Pathways to Resilience in Risk-Laden Environments: A Case Study of Syrian Refugee Education in Lebanon

Resilience is most often understood as the ability to achieve well-being in the face of significant adversity. It is both a dynamic process and an outcome that can be pursued by individuals and communities alike. Despite becoming an increasingly popular topic in policy fields such as education, development, and refugee studies, there is limited research into the promotion of resilience within refugee education. This qualitative study, which examines the experiences of Syrian refugee children who are attending a non-formal education center in Lebanon, seeks to understand the role education plays in fostering pathways to resilience in the children’s lives. Half of the students in the study had chosen to drop out of the Lebanese formal schools they attended. This study argues that the students who chose to drop out felt that the risks they faced while attending Lebanese schools were not worth the rewards, thus they sought different pathways to resilience. Many chose to attend non-formal schools like the one involved in this study, which supported the students in finding pathways to resilience. The insights gained from studying these schools could help to improve education for Syrian refugees in Lebanon, including how to provide safe, affordable, productive, and culturally relevant education choices for more children and their families, and to support more refugee children and youth in choosing education as a pathway to resilience.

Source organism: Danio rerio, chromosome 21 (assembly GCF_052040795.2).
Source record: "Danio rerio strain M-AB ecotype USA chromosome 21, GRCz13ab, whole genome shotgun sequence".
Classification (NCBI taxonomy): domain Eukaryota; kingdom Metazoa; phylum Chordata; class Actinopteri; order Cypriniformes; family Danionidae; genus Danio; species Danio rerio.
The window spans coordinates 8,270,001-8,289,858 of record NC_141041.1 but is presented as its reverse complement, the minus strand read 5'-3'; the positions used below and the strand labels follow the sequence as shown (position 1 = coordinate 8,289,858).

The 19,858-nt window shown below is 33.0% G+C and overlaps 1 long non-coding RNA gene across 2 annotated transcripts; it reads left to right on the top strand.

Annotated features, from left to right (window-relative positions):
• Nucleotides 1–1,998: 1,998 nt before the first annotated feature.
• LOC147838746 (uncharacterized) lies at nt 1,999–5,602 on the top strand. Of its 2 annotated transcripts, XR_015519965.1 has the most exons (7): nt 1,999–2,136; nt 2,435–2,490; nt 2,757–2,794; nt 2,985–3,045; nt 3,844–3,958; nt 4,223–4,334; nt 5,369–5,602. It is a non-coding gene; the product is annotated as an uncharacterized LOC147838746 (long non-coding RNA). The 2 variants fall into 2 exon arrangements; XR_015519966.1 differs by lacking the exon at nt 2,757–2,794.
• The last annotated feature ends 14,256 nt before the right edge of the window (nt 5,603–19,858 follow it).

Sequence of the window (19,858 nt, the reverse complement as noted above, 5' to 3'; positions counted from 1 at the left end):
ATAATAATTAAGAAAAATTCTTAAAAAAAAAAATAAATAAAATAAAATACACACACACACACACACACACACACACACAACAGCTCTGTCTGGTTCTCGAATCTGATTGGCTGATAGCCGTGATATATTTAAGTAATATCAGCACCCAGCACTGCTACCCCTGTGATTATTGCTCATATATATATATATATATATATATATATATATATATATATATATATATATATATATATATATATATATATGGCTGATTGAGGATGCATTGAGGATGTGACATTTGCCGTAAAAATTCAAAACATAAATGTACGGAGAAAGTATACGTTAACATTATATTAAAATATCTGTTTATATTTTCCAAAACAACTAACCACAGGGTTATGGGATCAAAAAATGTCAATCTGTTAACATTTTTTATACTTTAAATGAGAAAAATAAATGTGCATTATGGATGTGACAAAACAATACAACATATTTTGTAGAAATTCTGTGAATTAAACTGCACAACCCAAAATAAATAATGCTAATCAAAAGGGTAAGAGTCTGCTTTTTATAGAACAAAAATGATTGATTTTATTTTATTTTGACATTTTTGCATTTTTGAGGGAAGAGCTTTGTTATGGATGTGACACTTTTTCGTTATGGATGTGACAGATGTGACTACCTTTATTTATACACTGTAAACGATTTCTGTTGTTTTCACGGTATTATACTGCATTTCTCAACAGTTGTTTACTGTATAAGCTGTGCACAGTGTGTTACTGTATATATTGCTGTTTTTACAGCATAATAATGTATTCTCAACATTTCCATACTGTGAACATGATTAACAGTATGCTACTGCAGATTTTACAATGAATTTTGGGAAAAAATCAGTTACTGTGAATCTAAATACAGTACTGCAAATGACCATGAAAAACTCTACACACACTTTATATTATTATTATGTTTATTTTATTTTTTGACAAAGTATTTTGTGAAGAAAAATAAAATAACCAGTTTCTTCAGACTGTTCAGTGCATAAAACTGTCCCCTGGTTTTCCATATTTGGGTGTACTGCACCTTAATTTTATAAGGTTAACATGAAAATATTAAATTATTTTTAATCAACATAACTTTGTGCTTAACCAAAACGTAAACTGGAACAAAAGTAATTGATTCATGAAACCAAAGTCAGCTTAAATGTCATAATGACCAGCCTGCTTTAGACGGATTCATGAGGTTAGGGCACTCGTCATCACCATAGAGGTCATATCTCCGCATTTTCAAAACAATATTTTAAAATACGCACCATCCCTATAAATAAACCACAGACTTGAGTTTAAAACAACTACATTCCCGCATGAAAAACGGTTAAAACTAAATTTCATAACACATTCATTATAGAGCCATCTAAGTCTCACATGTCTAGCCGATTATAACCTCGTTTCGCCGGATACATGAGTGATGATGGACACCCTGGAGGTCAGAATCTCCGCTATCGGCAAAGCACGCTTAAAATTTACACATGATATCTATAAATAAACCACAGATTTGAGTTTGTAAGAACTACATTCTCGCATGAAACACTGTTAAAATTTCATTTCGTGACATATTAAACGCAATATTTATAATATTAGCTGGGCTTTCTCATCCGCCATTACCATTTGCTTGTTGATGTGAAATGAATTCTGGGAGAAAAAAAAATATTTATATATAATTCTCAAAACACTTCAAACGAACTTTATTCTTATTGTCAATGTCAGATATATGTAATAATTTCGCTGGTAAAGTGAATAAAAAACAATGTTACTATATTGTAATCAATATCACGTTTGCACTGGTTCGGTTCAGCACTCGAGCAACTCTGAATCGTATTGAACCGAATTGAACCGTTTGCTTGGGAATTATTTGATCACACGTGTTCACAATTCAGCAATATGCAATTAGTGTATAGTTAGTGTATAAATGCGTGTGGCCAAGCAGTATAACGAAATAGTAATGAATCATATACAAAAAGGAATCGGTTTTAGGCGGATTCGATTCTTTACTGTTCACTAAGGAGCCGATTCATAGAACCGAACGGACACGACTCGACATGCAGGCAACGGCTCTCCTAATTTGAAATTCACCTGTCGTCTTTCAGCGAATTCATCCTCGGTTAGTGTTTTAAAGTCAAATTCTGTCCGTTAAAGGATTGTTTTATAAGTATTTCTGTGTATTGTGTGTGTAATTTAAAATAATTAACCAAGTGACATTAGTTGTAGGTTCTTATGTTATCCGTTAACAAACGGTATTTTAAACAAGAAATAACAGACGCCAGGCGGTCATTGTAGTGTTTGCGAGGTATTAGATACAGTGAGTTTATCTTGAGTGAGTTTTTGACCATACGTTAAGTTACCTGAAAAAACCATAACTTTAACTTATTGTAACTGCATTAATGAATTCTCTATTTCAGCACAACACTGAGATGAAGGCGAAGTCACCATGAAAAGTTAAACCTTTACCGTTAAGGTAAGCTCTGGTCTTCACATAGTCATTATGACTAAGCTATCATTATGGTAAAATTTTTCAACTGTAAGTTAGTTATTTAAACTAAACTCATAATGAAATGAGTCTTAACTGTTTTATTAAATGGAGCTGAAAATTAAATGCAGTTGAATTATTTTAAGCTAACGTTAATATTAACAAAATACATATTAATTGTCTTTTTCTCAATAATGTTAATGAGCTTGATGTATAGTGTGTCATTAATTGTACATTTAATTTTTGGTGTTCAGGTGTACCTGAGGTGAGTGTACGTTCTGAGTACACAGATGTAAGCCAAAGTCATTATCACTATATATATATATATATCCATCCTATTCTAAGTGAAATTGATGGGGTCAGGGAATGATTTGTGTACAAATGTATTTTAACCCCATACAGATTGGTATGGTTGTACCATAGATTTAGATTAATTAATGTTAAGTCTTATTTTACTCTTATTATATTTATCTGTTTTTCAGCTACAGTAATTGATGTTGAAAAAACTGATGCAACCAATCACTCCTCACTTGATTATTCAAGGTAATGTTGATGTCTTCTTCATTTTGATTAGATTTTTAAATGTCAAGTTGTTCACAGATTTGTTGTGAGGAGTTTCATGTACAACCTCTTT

The authors discuss their work in the Behind the Pages podcast episode embedded below:

Resource Info

Resource Type

Journal Article


Published by

Journal on Education in Emergencies (JEiE)

Authored by

Oula Abu-Amsha and Jill Armstrong


Alternative Education
Non-formal Education

Geographic Focus